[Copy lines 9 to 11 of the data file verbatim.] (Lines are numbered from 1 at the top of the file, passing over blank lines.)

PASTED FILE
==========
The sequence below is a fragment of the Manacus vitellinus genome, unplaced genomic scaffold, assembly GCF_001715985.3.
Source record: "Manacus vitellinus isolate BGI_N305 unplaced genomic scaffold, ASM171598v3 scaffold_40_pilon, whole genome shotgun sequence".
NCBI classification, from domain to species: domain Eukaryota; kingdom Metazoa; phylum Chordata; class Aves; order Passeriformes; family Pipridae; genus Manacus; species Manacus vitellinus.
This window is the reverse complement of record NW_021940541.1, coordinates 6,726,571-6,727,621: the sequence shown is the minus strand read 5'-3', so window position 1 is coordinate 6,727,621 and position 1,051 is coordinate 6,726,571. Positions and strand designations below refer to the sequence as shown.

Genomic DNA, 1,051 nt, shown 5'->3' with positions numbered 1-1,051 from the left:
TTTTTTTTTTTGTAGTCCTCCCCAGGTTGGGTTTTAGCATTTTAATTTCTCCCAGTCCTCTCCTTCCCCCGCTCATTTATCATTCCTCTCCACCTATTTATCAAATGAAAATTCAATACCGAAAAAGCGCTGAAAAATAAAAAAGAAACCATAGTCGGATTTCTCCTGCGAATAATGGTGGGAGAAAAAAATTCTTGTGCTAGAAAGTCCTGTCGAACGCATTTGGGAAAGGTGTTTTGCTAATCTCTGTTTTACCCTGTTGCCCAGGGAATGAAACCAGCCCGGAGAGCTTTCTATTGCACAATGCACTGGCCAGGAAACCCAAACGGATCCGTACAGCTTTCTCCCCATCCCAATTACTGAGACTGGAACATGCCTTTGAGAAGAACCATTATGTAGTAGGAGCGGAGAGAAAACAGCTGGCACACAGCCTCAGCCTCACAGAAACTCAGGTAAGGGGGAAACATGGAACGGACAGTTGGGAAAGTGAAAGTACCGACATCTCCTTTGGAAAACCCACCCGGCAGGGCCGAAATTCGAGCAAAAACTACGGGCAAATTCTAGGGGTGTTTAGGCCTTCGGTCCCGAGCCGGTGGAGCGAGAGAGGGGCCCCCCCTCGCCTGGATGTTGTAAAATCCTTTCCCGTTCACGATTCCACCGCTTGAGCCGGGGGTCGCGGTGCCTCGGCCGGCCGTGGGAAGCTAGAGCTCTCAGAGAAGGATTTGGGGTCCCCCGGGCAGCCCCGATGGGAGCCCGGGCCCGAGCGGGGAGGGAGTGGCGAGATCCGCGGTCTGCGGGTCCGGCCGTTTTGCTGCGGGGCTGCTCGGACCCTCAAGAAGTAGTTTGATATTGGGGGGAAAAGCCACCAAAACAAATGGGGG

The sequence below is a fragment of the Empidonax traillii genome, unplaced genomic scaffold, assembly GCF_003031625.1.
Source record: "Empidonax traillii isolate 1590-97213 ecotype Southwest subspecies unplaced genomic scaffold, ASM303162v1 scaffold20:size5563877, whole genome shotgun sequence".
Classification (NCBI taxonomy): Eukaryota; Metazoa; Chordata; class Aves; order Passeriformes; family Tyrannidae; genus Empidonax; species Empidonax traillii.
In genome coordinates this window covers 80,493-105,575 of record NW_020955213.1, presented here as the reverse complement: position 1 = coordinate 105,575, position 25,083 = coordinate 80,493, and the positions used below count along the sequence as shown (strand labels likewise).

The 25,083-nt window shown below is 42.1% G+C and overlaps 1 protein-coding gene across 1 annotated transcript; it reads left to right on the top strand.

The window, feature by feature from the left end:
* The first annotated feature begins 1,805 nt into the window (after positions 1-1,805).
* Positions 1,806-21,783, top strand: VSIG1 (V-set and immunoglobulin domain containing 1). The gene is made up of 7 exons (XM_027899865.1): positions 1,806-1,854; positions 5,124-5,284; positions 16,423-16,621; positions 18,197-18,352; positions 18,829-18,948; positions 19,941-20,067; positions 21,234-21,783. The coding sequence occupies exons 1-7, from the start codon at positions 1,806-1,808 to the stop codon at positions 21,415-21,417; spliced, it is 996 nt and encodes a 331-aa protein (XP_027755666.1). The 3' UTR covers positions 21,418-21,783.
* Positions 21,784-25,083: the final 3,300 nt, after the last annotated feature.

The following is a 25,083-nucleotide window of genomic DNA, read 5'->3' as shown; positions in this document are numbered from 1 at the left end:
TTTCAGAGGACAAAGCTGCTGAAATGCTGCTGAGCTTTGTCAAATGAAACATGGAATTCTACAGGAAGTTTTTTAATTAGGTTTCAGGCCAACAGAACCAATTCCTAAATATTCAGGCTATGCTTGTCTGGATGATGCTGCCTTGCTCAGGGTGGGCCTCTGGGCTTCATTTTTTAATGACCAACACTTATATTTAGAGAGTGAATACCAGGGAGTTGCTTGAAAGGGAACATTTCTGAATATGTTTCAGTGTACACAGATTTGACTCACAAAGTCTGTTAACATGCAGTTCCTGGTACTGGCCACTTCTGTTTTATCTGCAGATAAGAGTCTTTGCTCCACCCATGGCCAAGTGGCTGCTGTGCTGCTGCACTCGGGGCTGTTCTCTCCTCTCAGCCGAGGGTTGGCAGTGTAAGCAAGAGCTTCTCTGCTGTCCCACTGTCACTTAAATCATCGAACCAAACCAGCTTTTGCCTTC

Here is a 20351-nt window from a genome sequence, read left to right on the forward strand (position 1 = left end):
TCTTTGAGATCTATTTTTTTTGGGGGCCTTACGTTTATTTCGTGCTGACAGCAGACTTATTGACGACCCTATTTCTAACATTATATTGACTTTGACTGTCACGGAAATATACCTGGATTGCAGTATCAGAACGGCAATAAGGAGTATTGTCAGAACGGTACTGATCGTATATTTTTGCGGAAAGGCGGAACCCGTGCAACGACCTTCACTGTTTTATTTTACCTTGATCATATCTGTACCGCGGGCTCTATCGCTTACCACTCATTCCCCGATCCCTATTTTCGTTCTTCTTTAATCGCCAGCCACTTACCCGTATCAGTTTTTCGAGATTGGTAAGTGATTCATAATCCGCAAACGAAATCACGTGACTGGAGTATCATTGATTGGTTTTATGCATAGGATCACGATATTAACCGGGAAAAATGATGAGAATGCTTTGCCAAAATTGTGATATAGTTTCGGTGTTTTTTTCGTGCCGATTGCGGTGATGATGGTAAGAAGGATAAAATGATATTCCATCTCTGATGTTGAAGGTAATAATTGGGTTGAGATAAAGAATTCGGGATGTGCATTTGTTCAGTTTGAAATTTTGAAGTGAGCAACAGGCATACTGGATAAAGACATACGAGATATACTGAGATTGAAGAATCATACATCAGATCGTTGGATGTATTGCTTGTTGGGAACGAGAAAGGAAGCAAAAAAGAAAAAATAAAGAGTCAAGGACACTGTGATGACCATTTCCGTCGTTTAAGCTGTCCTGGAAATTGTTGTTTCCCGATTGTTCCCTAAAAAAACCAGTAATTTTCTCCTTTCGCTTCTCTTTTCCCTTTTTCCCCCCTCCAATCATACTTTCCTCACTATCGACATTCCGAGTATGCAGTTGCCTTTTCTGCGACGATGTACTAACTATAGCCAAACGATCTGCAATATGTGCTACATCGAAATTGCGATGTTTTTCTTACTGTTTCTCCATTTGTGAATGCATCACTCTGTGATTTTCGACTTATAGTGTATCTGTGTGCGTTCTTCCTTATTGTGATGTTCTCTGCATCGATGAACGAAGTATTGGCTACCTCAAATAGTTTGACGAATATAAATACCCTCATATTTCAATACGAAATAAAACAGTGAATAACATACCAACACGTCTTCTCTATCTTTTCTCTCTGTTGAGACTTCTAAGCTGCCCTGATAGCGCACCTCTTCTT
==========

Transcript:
Classification (NCBI taxonomy): Eukaryota; Metazoa; Chordata; class Aves; order Passeriformes; family Tyrannidae; genus Empidonax; species Empidonax traillii.
In genome coordinates this window covers 80,493-105,575 of record NW_020955213.1, presented here as the reverse complement: position 1 = coordinate 105,575, position 25,083 = coordinate 80,493, and the positions used below count along the sequence as shown (strand labels likewise).

The 25,083-nt window shown below is 42.1% G+C and overlaps 1 protein-coding gene across 1 annotated transcript; it reads left to right on the top strand.